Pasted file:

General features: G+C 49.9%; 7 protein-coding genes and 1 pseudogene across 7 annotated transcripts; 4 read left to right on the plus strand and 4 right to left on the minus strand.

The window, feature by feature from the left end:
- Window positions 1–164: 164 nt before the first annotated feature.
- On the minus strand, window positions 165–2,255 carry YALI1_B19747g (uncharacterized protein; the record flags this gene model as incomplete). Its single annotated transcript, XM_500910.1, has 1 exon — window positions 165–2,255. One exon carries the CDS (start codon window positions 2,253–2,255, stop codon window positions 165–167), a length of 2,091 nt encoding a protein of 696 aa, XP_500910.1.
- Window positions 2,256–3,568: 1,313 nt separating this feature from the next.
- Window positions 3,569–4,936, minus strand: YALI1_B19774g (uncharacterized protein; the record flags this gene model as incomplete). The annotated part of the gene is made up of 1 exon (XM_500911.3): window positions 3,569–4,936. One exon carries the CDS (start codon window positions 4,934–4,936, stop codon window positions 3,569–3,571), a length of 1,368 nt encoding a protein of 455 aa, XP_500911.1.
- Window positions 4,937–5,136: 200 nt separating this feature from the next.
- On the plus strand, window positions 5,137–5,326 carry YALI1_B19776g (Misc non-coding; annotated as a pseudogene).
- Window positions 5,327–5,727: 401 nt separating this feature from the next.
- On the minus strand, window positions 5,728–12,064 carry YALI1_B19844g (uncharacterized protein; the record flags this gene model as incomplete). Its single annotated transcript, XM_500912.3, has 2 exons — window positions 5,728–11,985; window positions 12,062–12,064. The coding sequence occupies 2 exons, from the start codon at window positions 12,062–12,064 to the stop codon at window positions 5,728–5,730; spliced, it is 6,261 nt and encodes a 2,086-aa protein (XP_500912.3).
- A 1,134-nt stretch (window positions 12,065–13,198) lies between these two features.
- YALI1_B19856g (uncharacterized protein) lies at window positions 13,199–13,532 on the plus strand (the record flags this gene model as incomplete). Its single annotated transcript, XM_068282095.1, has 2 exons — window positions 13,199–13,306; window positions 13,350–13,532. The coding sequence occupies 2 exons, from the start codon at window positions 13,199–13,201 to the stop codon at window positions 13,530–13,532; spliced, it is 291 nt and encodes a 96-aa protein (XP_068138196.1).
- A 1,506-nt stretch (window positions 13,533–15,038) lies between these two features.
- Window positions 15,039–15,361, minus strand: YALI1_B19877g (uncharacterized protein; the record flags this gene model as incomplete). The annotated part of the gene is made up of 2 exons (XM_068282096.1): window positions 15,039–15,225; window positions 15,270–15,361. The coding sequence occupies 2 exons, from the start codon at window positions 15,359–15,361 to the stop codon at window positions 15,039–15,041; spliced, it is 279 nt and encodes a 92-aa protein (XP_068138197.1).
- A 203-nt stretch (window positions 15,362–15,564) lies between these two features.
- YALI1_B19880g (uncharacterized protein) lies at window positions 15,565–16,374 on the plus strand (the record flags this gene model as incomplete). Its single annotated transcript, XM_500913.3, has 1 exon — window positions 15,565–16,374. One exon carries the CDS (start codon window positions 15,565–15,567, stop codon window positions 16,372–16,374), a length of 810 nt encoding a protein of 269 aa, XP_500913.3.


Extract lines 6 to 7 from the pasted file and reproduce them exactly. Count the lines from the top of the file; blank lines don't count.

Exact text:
- Window positions 3,569–4,936, minus strand: YALI1_B19774g (uncharacterized protein; the record flags this gene model as incomplete). The annotated part of the gene is made up of 1 exon (XM_500911.3): window positions 3,569–4,936. One exon carries the CDS (start codon window positions 4,934–4,936, stop codon window positions 3,569–3,571), a length of 1,368 nt encoding a protein of 455 aa, XP_500911.1.
- Window positions 4,937–5,136: 200 nt separating this feature from the next.